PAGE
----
By Molly Snyder Senior Writer Published Apr 25, 2016 at 3:03 PM

Last April, Matt Cook was named Milwaukee’s Poet Laureate. Because Cook was appointed to the position and did not apply for it, he was surprised to get the call from the library, the sponsor of the poet laureate program.

"Someone from the library left a voicemail telling me to call back. I didn’t know what it was about. I thought I had too many overdue books," says Cook.

Cook succeeded Jim Chapson and the late Jeff Poniewaz, who were joint laureates for the two-year term from 2013 to 2015. The poet laureate program started in 2000 and is supported by the Friends of the Milwaukee Public Library and sponsored by the library.

The poet laureate’s job is to make guest appearances during the two-year term and promote poetry throughout the community.

Other past Milwaukee poets laureate include Antler, Brenda Cardenas, Susan Firer, Peggy Hong, John Goethe and Marilyn Taylor.

Originally from Colorado, Cook earned a master’s degree in English from the University of Wisconsin-Milwaukee and a master of fine arts from the University of Memphis. He is the author of four collections of poetry.

In honor of Poetry Month, and because Cook is a cool guy, OnMilwaukee caught up with him to talk writing, how Milwaukee rates as a poetry town and why so many people dislike poetry.

OnMilwaukee: When did you start writing poetry?

Matt Cook: I started writing poetry as a teenager like a lot of people do. I grew up out in Boulder, Col. The Naropa Institute was just down the street. When I was 16 years old I took a poetry workshop there with Allen Ginsberg, but of course so did hundreds of other people. The important thing I guess is that I stuck with it. It’s like how every kid draws, but then everyone stops drawing when they grow up. It’s like that with poetry. I never stopped, or maybe I never grew up.

How did attending UWM inspire / affect your writing?

I went to UW-Milwaukee in the ‘90s and took a lot of classes with James Liddy and Jim Hazard who were great poets and great professors who have since passed away. Both of them taught at UWM for decades and their influence on the Milwaukee literary community was profound.

When did you start performing poetry?

I performed a lot in the early days of the poetry slam. The poetry slam is a silly yet harmless form, and I’m not sure what it says about me that I excelled at it. Maybe it says that I’m silly and harmless.

Which of your publications are you the most proud of?

I guess you’re always proud of the most recent book, which for me is "Proving Nothing to Anyone" from Publishing Genius Press.

Who are some of your favorite poets, living or dead; local or international?

James Tate’s probably my favorite and John Ashbery and Walt Whitman’s pretty good too.

What are some of the projects you are working on as Poet Laureate?

We did a really fun show back in February where a group of poets read ‘found poetry.’ Ready-made pieces, recontextualized pieces, words from found sources and so on. I found a bunch of descriptions of faces from 19th century novels and strung them together to make this one sort of endless absurd literary description of a face.

Why do so many people seemingly not dig poetry?

You always meet people who say, "I don’t like poetry," or, "I don’t know how to read poetry," but you never hear people say "I don’t like prose," or, "I don’t know how to read prose." People sort of plead ignorance with poetry. I think poems can be hard to enter and they’re not terribly narrative, although they can be, of course. A lot of readers read fiction for a story and they read nonfiction to "learn something." Poetry’s not concerned with those things so much and that’s probably why I like it.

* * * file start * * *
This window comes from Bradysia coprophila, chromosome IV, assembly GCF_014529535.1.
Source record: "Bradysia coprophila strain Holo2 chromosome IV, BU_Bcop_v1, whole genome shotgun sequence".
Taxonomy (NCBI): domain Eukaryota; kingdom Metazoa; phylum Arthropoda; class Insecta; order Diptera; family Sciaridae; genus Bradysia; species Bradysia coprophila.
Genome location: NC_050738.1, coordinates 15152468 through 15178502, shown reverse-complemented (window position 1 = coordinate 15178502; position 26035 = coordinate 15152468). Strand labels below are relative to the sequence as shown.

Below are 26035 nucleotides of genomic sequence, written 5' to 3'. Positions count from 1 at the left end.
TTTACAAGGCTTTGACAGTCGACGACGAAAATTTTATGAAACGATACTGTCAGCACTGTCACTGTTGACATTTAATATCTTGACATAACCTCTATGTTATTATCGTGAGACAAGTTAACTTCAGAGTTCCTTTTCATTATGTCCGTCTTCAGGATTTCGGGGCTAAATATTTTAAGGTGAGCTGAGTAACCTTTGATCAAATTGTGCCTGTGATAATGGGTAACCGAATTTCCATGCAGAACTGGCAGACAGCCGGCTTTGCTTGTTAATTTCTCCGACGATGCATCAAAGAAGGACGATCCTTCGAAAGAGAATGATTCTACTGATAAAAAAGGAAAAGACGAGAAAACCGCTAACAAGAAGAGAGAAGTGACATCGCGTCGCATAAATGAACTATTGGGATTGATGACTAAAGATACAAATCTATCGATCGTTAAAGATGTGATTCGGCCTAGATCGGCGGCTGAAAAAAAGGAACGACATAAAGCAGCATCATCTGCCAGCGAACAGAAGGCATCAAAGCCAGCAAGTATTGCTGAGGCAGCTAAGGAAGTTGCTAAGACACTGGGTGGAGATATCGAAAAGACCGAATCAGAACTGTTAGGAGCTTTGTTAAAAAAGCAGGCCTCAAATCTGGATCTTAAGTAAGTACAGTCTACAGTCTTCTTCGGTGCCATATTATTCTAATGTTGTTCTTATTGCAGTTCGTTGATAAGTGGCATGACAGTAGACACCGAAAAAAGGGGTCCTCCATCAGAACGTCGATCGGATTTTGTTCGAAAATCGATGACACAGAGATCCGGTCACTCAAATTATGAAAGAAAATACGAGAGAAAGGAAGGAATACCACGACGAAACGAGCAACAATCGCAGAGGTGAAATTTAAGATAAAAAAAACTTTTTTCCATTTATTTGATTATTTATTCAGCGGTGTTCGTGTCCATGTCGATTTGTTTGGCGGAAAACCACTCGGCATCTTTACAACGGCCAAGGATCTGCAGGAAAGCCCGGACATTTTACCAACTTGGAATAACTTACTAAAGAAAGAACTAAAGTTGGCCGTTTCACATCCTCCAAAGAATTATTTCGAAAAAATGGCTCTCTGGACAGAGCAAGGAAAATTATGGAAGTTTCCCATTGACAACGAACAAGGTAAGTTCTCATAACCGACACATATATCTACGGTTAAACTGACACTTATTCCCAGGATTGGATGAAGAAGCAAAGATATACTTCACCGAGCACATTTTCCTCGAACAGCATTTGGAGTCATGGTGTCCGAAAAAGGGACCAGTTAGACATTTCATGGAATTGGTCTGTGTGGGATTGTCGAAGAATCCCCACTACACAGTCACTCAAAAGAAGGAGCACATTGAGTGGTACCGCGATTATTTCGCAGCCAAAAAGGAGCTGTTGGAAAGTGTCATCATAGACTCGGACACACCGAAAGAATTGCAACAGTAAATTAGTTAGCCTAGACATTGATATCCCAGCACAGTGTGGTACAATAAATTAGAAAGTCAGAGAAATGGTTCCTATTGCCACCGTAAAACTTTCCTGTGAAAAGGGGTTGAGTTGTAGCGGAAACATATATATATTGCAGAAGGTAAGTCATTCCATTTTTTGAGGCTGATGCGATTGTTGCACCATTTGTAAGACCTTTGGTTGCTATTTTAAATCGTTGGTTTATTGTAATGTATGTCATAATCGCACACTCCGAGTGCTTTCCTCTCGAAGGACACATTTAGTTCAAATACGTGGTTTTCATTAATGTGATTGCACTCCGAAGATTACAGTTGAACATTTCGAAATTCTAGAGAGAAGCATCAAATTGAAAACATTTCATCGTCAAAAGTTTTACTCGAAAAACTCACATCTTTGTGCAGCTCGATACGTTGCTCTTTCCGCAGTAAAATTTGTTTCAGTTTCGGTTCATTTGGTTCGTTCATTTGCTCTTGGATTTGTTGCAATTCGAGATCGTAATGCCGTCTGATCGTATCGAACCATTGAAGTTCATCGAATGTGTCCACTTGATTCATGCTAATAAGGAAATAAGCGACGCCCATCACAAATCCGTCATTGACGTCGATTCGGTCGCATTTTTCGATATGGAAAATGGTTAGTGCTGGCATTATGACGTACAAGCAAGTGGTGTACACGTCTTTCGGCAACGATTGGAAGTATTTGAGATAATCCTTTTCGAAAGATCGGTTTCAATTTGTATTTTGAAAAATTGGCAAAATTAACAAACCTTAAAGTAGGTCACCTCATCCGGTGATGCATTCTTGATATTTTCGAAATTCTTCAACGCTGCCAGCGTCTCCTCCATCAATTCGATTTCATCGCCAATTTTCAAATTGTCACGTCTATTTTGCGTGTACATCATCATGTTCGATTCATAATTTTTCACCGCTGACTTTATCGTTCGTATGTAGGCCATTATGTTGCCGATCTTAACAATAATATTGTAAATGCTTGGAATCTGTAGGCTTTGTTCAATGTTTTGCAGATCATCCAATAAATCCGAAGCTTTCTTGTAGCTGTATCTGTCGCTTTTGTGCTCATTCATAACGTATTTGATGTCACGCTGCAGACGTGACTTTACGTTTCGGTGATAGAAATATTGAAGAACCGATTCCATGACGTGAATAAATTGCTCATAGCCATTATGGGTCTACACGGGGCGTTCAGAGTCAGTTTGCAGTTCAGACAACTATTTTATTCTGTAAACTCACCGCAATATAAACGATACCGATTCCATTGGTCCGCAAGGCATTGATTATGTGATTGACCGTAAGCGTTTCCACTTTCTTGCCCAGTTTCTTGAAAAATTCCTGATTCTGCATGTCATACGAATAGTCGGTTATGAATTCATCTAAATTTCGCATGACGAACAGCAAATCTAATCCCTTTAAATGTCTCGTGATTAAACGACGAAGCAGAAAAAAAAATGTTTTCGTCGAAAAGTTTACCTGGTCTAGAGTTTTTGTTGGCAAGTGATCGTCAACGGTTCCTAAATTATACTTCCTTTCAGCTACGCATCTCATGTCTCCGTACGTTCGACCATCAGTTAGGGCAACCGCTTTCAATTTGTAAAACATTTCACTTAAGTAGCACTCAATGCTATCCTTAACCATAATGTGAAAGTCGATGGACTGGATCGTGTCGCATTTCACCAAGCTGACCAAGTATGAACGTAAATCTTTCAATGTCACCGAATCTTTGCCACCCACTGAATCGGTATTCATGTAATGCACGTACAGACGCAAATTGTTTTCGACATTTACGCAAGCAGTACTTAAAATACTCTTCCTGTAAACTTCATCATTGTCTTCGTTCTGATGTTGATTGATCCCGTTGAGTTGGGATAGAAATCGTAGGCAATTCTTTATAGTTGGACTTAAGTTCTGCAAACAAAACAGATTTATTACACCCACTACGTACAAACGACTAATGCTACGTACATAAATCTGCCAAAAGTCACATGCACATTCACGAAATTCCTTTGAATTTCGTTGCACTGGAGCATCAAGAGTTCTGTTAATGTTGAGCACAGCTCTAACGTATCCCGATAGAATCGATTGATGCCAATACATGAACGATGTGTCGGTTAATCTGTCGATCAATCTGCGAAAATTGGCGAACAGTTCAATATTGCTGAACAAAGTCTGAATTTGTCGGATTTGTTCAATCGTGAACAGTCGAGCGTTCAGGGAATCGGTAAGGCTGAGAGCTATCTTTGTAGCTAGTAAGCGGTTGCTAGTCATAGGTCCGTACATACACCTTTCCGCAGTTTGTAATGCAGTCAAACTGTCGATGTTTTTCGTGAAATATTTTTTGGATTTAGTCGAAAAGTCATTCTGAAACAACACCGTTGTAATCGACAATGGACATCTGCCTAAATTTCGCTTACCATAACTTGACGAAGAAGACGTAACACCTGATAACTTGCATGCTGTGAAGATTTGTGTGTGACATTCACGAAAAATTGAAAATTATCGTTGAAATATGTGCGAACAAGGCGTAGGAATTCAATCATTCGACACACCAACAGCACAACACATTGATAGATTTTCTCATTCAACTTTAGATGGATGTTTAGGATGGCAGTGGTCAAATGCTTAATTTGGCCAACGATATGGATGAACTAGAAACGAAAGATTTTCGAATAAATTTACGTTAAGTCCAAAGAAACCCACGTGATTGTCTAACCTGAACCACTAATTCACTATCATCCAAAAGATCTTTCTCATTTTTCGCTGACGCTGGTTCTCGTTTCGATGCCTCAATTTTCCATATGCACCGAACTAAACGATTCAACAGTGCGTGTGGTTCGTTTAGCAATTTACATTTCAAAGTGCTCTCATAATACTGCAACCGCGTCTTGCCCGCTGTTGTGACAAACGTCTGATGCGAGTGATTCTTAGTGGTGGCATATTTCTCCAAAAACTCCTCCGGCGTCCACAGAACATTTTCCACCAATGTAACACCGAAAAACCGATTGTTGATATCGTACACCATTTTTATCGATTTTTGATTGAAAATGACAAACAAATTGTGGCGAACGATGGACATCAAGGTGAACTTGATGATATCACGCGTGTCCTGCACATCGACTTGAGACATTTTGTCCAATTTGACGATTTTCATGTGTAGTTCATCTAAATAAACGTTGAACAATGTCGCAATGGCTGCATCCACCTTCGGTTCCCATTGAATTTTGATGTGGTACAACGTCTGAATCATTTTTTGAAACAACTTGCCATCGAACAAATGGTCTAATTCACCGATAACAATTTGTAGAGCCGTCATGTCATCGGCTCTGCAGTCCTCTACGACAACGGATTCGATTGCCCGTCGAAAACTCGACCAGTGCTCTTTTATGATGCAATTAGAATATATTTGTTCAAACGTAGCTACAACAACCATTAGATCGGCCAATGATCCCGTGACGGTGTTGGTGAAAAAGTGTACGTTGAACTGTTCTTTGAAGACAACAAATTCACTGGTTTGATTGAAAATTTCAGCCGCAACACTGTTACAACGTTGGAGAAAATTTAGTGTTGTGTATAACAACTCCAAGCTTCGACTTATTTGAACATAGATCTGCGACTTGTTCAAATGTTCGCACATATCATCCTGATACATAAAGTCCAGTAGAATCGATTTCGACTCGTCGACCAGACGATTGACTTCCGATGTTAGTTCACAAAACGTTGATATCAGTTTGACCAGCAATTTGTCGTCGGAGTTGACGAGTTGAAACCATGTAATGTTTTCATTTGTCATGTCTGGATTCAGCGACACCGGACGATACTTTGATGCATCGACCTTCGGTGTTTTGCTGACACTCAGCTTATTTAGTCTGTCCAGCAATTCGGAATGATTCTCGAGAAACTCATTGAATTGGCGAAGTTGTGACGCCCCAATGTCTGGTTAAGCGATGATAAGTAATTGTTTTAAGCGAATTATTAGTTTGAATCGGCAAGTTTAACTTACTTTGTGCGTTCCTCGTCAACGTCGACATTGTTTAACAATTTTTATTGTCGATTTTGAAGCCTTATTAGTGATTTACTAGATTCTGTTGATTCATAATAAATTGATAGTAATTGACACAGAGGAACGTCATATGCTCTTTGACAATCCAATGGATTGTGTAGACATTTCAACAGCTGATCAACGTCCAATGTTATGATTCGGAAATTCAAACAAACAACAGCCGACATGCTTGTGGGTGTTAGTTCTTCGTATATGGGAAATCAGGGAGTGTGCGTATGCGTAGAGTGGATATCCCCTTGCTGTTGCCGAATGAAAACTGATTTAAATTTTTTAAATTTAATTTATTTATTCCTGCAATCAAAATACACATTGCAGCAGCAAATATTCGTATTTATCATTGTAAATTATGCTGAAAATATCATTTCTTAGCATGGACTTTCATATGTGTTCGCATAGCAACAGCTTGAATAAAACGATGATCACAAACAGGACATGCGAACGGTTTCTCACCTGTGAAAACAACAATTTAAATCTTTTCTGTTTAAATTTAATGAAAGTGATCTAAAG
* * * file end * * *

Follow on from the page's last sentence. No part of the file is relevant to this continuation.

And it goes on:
Is Milwaukee a good poet's town?

Milwaukee is a fantastic place for a poet to live. The people are so damn funny in Milwaukee. I mean that sincerely. There’s something about the spirit of the place. Maybe it’s simply the insane bar culture. The energy of a city but the warmth of the village tavern. I’ve lived in many places but I’ve never seen such a concentration of lovely and funny and clever people.

Molly Snyder grew up on Milwaukee's East Side and today, she lives in the Walker's Point neighborhood with her partner and two sons.

As a full time senior writer, editorial manager and self-described experience junkie, Molly has written thousands of articles about Milwaukee (and a few about New Orleans, Detroit, Indianapolis, Boston and various vacation spots in Wisconsin) that range in subject from where to get the best cup of coffee to an in-depth profile on the survivors of the iconic Norman apartment building that burned down in the '90s.

She also once got a colonic just to report on it, but that's enough on that. 

Always told she had a "radio voice," Molly found herself as a regular contributor on FM102, 97WMYX and 1130WISN with her childhood radio favorite, Gene Mueller.

Molly's poetry, essays and articles appeared in many publications including USA Today, The Writer, The Sun Magazine and more. She has a collection of poetry, "Topless," and is slowly writing a memoir.

In 2009, Molly won a Milwaukee Press Club Award. She served as the Narrator / writer-in-residence at the Pfister Hotel from 2013-2014. She is also a story slam-winning storyteller who has performed with The Moth, Ex Fabula and Risk!

When she's not writing, interviewing or mom-ing, Molly teaches tarot card classes, gardens, sits in bars drinking Miller products and dreams of being in a punk band again.